The second proposal takes a step forward in the search for the independence of process knowledge, resulting in a method that assesses the possibility of using unsupervised feature drive with the use of a data-based learning model called Stacked Convolutional Auto encoder. It represents the time series in 2 dimensions, obtained with signal processing techniques, can extract useful features that will later be used to build a prediction model. These two initial approaches present the problem of needing time series that are labeled for the construction of the prediction model. Consequently, although the feature extraction process is unsupervised, as in the second case, under this approach, it is not possible to achieve a priori independence of knowledge in the data.
The third proposal is presented as a solution to this problem, where dependence on signal processing techniques is totally eliminated, and an Echo State Networks based approach is proposed to project the time series to a new representation space in an unsupervised manner. Under this approach, it is not possible to achieve a priori independence of knowledge in the data.
The processes we will focus on to apply the above proposals belong to an area of mechanical and process engineering called Condition-based Maintenance(CBM), which focuses on the study of techniques. They help to determine the general condition of a machine and/or its components to achieve (with good maintenance planning) extend its useful life and reduce operating costs. Within the CBM, the processes associated with the diagnosis of gears and rotating machinery bearings, which have been selected as the object of study of this work, are addressed. The objective that we seek for the task of the diagnosis of failures is to elaborate methodologies that allow identifying damages, and / or their severity, in gearboxes and bearings from only symptoms that can be captured from measurements in variables of the complete mechanical system.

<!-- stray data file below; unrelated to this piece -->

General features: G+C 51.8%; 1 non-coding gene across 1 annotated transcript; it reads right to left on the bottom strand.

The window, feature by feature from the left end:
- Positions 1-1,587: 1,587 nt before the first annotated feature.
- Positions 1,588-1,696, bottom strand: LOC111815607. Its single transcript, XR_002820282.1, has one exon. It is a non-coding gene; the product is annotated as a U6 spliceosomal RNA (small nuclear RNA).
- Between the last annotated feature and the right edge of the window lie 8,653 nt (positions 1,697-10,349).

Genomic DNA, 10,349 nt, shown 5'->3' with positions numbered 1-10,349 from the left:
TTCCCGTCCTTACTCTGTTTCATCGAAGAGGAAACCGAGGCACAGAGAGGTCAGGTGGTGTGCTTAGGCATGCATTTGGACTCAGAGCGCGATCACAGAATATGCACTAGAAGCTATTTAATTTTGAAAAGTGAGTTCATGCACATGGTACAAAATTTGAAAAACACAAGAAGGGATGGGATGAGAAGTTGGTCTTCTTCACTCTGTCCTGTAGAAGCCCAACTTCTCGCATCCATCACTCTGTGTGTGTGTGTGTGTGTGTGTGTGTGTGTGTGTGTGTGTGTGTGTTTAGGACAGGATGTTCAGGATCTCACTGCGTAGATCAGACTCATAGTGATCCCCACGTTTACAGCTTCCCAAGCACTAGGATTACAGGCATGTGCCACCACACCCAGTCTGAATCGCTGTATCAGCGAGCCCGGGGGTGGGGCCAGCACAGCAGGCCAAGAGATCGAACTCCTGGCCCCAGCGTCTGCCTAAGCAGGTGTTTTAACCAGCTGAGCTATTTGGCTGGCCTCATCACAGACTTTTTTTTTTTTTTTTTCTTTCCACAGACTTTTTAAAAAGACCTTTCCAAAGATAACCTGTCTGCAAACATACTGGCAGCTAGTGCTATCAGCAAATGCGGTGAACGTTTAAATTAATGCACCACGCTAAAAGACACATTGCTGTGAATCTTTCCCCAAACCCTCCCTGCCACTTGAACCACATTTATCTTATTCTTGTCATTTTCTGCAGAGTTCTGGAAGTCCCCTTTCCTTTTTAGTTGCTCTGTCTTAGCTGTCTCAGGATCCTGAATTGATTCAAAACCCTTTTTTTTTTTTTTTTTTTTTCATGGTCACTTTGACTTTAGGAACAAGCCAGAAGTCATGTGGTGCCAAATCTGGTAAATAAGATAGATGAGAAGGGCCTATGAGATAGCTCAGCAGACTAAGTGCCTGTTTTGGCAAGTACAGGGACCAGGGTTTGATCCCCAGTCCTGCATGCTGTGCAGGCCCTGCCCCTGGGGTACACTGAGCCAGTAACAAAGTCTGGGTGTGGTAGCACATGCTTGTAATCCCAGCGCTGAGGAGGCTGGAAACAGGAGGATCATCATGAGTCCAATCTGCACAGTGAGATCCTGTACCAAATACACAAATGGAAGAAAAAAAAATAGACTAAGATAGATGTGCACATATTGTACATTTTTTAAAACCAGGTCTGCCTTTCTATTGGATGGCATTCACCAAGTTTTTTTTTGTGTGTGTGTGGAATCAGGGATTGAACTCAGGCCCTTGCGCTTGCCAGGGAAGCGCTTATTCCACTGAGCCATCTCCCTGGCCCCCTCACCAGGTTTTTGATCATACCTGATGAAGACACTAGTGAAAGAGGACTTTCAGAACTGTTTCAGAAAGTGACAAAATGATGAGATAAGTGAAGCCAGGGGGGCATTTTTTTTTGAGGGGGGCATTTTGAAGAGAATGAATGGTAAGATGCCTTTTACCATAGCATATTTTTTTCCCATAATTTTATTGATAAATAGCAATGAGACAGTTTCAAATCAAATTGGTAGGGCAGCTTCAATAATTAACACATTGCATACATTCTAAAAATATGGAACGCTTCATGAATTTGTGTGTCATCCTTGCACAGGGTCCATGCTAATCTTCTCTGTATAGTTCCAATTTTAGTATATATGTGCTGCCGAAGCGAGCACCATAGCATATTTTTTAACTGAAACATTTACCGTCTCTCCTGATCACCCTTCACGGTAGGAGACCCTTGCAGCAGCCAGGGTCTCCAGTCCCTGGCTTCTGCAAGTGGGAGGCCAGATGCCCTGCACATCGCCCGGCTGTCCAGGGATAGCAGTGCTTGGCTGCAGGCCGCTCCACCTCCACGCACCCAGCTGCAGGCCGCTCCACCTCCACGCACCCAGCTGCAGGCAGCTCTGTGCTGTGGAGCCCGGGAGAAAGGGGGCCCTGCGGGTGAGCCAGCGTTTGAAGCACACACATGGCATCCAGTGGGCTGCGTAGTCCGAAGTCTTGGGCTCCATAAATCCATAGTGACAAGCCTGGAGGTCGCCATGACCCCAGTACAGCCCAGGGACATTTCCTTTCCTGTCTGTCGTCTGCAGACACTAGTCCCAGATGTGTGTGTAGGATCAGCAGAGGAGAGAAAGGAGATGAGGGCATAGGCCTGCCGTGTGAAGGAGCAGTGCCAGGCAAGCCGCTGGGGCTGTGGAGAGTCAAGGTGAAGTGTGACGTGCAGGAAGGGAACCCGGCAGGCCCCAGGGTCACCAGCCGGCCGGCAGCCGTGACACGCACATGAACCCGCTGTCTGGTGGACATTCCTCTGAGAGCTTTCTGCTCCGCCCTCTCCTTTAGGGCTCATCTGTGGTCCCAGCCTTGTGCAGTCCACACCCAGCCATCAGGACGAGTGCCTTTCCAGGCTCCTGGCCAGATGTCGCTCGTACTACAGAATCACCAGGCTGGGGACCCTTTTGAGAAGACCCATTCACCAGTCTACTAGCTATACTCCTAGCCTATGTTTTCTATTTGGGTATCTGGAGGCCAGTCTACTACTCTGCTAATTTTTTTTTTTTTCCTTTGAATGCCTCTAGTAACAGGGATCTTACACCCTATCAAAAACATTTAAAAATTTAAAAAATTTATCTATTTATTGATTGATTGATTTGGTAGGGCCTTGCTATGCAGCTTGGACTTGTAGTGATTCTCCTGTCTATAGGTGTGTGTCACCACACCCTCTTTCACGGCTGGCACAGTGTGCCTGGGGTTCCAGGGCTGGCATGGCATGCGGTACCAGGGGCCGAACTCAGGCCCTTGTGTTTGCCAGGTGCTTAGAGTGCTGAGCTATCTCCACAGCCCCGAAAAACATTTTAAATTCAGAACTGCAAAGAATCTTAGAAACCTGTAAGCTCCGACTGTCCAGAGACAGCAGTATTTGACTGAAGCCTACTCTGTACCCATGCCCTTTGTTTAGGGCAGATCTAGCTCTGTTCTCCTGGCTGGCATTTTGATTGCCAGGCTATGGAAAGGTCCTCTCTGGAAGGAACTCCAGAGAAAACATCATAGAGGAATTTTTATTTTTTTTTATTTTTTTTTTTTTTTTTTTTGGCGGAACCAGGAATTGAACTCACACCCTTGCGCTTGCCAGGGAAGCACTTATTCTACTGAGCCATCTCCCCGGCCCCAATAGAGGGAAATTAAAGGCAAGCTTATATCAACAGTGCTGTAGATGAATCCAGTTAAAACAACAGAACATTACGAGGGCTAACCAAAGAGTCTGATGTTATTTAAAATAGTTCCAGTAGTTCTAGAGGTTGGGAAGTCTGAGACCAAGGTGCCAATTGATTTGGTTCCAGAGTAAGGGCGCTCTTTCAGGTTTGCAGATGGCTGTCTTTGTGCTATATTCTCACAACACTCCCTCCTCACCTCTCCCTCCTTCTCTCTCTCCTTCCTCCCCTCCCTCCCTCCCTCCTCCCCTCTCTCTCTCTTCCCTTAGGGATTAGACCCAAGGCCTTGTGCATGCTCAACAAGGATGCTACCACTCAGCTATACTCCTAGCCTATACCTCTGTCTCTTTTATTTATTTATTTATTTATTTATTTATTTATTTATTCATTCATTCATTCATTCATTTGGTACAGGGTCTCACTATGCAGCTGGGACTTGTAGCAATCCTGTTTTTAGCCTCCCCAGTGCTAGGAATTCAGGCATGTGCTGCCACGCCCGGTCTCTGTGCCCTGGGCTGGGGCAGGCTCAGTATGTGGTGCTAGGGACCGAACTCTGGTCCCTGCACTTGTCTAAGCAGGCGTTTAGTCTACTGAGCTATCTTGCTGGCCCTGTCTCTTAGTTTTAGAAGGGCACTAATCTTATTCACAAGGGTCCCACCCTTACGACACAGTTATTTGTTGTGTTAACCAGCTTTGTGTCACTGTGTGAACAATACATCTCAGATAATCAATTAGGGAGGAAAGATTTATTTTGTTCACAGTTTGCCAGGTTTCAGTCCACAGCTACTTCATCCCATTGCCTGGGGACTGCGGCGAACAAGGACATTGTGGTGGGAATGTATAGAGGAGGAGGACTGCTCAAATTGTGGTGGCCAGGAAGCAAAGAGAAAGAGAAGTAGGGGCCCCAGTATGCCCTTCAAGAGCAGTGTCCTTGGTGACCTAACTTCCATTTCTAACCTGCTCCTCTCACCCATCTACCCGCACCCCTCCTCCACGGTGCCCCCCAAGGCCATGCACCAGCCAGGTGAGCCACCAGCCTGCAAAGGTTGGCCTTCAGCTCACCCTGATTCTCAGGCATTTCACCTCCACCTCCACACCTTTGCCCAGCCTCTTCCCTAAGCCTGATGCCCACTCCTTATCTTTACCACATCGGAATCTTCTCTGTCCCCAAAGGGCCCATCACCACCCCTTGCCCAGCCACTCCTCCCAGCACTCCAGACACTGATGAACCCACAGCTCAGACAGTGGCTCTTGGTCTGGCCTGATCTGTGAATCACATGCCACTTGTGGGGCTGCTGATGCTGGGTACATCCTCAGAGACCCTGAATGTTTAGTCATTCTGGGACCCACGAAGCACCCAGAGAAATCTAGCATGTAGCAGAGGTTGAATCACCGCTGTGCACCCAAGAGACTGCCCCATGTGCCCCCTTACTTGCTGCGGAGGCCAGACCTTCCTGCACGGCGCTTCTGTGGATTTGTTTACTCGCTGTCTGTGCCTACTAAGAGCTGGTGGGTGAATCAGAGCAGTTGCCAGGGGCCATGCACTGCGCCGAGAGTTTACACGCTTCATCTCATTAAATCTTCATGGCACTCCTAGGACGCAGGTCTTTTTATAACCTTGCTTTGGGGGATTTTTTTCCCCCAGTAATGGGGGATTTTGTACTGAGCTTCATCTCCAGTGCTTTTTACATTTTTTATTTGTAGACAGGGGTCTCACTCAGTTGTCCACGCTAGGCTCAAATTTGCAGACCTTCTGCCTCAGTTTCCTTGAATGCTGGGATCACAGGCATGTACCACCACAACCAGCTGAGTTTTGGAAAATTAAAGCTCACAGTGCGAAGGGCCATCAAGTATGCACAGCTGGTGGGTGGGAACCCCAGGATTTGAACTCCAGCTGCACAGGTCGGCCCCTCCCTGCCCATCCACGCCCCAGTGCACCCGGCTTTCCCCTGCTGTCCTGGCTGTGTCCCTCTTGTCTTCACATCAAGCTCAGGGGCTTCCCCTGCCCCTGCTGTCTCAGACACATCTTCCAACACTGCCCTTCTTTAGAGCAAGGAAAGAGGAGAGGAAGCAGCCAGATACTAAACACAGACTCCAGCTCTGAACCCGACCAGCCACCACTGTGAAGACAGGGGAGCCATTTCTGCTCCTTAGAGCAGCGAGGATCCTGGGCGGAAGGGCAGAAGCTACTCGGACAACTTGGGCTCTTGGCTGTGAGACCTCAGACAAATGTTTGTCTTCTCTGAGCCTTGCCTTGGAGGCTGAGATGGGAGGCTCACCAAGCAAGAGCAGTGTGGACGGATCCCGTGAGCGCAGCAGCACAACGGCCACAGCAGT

Without a doubt, it is desirable to have fault classification models, and / or severity level,
These mechanical components have been chosen because they are the most common, important, and prone to failures in rotary machines, so we have both enough data for analysis and prior knowledge necessary to verify the robustness of the solutions obtained. The variable of the process from which the time series that we will use in our work is obtained is the vibration of the machine, which is obtained by the process of discretization of the signals captured by sensors called accelerometers. Although the time series with which we will work is a discrete representation of the actual signals, the two terms will have the same meaning throughout this work, unless explicitly stated otherwise.
Based on the results obtained, both from a specific perspective to each of the proposals studied, and from a global perspective that combines and compares all these proposals. It also shows some possible future lines of research around the theme developed here, and the good results obtained, evaluating the modeling of dynamic systems with Machine Learning, hoping to motivate this path as one of the possible lines of work complementary to the rest of existing approaches.